Home » State to appeal same-sex marriage ruling, without attorney general

State to appeal same-sex marriage ruling, without attorney general

Conway says federal judge ‘got it right’

FRANKFORT, Ky. (March 4, 2014) – The state plans to appeal a federal judge’s ruling that struck down Kentucky’s ban on recognizing same-sex marriages performed in states where it is legal, Gov. Steve Beshear said this morning. Attorney General Jack Conway will not be representing the state in an appeal, however.

Kentucky Attorney General Jack Conway will not represent the state in its appeal of the same-sex marriage decision.
Kentucky Attorney General Jack Conway will not represent the state in its appeal of the same-sex marriage decision.

Conway said today that he has evaluated U.S. District Judge John G. Heyburn’s legal analysis and that he will not appeal the decision.

“From a constitutional perspective, Judge Heyburn got it right, and in light of other recent federal decisions, these laws will not likely survive upon appeal. We cannot waste the resources of the Office of the Attorney General pursuing a case we are unlikely to win,” Conway said.

“There are those who believe it’s my mandatory duty, regardless of my personal opinion, to continue to defend this case through the appellate process, and I have heard from many of them. However, I came to the inescapable conclusion that, if I did so, I would be defending discrimination,” he added. “That I will not do. As Attorney General of Kentucky, I must draw the line when it comes to discrimination.”

The state will hire other counsel to represent it in the case, and will appeal U.S. District Judge John G. Heyburn’s decision to the Sixth Circuit U.S. Court of Appeals and ask the court to enter a stay pending appeal, Beshear said.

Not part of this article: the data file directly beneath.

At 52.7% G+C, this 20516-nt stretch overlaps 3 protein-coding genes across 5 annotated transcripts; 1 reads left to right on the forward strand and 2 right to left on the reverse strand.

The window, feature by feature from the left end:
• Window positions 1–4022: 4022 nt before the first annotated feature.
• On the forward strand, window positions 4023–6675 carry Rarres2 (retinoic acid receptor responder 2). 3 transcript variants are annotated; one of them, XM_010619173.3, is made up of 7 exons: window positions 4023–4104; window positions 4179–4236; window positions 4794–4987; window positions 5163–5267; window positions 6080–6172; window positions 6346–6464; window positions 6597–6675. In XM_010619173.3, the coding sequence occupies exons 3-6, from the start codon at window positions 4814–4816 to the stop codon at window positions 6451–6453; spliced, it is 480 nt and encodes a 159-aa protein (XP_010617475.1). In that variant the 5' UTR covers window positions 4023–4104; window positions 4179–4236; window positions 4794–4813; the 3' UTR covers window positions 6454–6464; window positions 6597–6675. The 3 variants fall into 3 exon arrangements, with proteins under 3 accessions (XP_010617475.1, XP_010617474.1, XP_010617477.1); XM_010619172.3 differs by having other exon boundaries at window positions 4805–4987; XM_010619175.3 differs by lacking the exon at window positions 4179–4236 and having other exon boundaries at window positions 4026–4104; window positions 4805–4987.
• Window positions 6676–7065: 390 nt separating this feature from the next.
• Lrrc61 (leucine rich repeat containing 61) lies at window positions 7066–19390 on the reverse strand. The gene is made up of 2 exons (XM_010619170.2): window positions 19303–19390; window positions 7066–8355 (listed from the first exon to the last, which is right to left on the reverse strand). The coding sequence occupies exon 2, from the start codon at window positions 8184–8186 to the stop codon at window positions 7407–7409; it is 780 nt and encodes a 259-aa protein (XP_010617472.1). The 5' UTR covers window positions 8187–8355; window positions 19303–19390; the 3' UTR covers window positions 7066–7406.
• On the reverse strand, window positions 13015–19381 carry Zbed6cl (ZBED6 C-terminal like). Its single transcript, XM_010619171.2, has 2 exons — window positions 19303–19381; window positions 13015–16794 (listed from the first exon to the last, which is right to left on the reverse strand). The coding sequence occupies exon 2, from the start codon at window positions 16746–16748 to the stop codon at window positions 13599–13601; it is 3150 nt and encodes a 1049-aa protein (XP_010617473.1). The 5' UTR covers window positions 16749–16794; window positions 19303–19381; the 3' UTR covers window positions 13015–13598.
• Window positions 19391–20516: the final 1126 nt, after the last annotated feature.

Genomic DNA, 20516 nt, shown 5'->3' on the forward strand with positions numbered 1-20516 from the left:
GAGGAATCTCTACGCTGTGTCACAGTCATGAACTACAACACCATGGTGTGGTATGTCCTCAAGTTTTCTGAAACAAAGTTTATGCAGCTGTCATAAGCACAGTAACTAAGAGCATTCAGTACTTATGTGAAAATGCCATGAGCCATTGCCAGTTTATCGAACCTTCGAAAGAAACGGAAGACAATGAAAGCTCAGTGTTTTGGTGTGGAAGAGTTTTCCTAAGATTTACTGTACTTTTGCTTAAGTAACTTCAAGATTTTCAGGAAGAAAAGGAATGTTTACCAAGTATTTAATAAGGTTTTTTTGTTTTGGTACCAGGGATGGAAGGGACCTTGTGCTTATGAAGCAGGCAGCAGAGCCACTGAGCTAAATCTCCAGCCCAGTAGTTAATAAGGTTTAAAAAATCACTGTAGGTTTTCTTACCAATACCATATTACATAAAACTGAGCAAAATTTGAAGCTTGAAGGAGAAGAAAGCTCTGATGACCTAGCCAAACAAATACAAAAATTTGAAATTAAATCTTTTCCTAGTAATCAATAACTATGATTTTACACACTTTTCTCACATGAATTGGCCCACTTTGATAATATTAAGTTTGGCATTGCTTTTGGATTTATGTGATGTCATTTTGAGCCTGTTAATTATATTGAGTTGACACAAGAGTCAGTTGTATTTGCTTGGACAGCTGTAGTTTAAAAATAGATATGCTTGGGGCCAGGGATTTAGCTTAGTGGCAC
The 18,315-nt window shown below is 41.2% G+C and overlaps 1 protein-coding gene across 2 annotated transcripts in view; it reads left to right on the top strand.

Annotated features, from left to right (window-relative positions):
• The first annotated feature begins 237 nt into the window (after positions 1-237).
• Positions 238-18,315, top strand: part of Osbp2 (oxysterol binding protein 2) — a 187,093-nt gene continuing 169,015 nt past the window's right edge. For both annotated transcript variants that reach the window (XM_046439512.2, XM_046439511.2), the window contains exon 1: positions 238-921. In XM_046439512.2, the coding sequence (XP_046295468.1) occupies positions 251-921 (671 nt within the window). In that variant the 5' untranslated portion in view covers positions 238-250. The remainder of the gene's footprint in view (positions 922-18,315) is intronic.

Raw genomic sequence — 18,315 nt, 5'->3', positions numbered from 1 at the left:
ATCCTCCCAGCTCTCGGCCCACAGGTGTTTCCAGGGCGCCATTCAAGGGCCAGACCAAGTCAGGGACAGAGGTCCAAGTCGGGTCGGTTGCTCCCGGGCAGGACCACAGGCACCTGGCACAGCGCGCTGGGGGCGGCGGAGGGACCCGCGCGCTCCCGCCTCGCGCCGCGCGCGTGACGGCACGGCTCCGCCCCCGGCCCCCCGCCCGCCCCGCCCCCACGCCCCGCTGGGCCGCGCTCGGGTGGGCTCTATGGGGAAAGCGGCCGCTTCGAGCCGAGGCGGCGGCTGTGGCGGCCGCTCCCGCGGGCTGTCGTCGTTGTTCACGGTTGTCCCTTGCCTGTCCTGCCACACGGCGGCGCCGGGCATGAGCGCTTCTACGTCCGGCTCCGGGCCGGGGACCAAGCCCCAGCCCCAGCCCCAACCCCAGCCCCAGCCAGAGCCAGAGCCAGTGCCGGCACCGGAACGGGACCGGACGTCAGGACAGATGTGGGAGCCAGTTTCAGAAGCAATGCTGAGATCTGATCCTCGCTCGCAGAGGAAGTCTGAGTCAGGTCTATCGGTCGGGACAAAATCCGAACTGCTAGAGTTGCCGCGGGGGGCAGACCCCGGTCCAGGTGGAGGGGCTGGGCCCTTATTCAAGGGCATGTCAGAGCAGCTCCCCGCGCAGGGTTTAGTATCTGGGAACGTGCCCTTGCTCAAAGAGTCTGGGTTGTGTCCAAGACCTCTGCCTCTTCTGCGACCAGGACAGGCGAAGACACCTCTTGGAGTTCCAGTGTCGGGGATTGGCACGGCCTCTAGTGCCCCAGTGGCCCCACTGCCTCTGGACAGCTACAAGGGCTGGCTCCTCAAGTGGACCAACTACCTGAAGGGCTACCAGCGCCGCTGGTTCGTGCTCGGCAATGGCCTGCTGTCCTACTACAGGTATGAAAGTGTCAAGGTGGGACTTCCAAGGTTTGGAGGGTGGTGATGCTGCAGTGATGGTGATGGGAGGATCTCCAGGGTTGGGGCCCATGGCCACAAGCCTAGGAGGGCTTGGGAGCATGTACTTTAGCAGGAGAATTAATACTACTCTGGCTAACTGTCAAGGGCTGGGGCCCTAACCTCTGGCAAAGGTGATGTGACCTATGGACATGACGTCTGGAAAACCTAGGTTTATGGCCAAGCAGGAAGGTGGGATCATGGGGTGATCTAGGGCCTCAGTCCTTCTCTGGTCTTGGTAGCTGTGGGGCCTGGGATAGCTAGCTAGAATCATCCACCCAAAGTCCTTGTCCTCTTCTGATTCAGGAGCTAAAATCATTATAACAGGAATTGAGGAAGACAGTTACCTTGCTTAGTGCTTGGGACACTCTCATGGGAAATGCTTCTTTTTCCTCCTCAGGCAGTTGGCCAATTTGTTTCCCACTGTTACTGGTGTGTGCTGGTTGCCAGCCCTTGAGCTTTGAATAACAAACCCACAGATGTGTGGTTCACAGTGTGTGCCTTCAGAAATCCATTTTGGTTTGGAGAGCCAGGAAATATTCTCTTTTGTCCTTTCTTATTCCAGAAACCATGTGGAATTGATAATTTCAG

The governor’s statement is below:

“The question of whether state constitutional provisions prohibiting same sex marriage violate the U.S. Constitution is being litigated across the country. Here in Kentucky, Judge Heyburn has ruled that Kentucky’s constitutional provision does so to the extent that same sex marriages legally performed elsewhere are not recognized in Kentucky. Judge Heyburn also currently has under consideration the broader question of whether Kentucky’s provision prohibiting same sex marriage in Kentucky violates the U.S. Constitution, and I anticipate that decision in the near future.

Both of these issues, as well as similar issues being litigated in other parts of the country, will be and should be ultimately decided by the U.S. Supreme Court in order to bring finality and certainty to this matter. The people of this country need to know what the rules will be going forward. Kentucky should be a part of this process.

In every other appeal currently in process, a stay has been entered maintaining the status quo until a final decision is reached on appeal. The reason is obvious. Without a stay in place, the opportunity for legal chaos is real. Other Kentucky courts may reach different and conflicting decisions. There is already a lawsuit underway in Franklin Circuit Court, and other lawsuits in state and federal courts are possible. Employers, health care providers, governmental agencies and others faced with changing rules need a clear and certain roadmap. Also, people may take action based on this decision only to be placed at a disadvantage should a higher court reverse the decision.

I understand and respect the deep and strong emotions and sincere beliefs of Kentuckians on both sides of this issue, but all Kentuckians deserve an orderly process that will bring certainty and finality to this important matter.”

 

 

 

 

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